|The authoress, herself|
I couldn’t help noting, after recently revisiting her books, how much influence Edith Nesbit had on later fantasy writers.
She was born in 1858 in Surrey, and, because her sister had poor health, saw a good bit of the world before she finally married a rake (she didn’t know he was a rake until after she married him, but she remained married to him, despite discovering and adopting several children of his that did not belong to her). She was a great friend and fellow Fabian of author William Morris (who deeply influenced J.R.R. Tolkien with his various writings, especially The Well at the World’s End). Edith, herself, wrote various poems and books for adults, but it wasn’t until the publication of The Treasure Seekers in 1898, that she became really beloved.
And she’s still beloved. I believe her most famous book is The Five Children and It, where five children (you guessed it) meet ‘It’, which happens to be a Psammead (which is pronounced ‘Sammy-ad’). I won’t describe It, because everybody knows what a Psammead is (and if you don’t, you should). Read the book. Don’t watch the recent movie. It isn’t worth it.
|A still from the movie....looks familiar, doesn't it?|
Edith Nesbit captured the wide-eyed innocence of childhood; despite her political leanings, she manages to paint an unspoiled and beautiful world where children always have tea on time and things always work out just as they should (which is not parallel to her own unhappy life).
In my opinion, her strength was her uncanny skill with fantasy. Her imagination was nearly boundless…there’s nothing formulaic about her work. Sometimes her characters build cities on the nursery floor which come to life, other times, they meet unlikely friends like a phoenix and a magic carpet (which behave in a curiously ordinary and believable way).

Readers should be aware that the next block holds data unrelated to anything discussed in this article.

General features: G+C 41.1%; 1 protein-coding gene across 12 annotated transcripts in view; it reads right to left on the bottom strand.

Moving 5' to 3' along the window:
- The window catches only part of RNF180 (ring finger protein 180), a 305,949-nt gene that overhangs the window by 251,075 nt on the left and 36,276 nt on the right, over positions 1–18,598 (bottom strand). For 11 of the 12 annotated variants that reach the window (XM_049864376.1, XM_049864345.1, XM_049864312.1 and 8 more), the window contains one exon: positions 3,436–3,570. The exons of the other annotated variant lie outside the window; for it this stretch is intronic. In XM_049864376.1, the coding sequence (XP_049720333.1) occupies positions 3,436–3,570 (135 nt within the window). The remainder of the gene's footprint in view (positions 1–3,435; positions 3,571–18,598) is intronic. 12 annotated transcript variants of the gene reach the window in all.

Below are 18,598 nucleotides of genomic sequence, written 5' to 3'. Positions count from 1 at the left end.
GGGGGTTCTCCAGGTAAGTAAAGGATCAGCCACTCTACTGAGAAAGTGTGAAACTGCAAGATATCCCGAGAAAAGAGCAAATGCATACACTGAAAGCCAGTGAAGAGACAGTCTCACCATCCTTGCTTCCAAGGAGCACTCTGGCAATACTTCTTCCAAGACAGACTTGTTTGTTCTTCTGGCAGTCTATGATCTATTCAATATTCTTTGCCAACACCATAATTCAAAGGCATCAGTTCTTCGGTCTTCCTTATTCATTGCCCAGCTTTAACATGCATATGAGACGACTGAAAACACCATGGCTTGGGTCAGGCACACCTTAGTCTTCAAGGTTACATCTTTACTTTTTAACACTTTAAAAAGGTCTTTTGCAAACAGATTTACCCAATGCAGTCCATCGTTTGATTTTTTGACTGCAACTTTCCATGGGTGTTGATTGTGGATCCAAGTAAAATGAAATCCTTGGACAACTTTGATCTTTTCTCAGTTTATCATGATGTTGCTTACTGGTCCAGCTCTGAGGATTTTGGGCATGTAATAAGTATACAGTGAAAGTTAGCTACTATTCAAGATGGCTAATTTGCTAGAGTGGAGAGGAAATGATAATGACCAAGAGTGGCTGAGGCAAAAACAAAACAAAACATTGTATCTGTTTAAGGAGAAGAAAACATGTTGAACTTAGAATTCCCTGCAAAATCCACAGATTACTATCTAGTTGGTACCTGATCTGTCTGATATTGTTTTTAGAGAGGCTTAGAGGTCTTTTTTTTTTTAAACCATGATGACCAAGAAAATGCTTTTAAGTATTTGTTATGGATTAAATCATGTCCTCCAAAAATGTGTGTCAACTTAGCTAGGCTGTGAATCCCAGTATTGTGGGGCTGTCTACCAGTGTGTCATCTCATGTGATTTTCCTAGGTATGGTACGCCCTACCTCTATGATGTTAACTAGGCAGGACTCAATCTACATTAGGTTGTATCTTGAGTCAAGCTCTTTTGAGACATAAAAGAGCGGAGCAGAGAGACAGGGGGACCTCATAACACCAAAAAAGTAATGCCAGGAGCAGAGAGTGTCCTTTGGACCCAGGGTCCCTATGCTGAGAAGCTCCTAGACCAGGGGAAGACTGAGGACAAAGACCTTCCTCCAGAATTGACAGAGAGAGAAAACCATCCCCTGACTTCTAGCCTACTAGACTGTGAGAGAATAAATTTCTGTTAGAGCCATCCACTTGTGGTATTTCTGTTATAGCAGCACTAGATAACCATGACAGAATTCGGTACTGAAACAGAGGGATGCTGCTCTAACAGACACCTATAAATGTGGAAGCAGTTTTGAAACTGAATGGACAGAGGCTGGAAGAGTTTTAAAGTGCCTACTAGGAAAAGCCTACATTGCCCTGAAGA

And she always had twists and turns which are completely hilarious and utterly unpredictable…like wishing for milk to feed nine hundred cats (don’t ask where they came from) and getting a whole cow (which I probably needn’t tell you is inconvenient in a nursery).
|George MacDonald - a rather shaggy, but very interesting|
character, who I might talk about some other time
I think she, along with George MacDonald, laid the foundations of modern fantasy. C. S. Lewis was especially inspired by her. Her light-hearted style must have resonated with him, because his is similar. His Grecian, psudo-medieval world of Narnia could almost have stepped out of one of her books…and some other things really did, like statues that come alive, children that find a magic, seemingly abandoned castle in the woods, or a little girl named Lucy who steps through a door into a magical world.
I’m not trying to say C. S. Lewis stole her ideas, or that his books are inferior (anyone who knows me knows that isn’t true)…but I am trying to say that Edith Nesbit isn’t as well-known as she should be. If you haven’t, you should read her books. They can be found for free everywhere from Amazon to Project Gutenberg, and if you’d rather not have a digital edition, go to a used book store. You’ll probably find them tucked away somewhere in a corner, waiting for you to come along. As Oswald Bastable would say, “They’re absolutely A1!”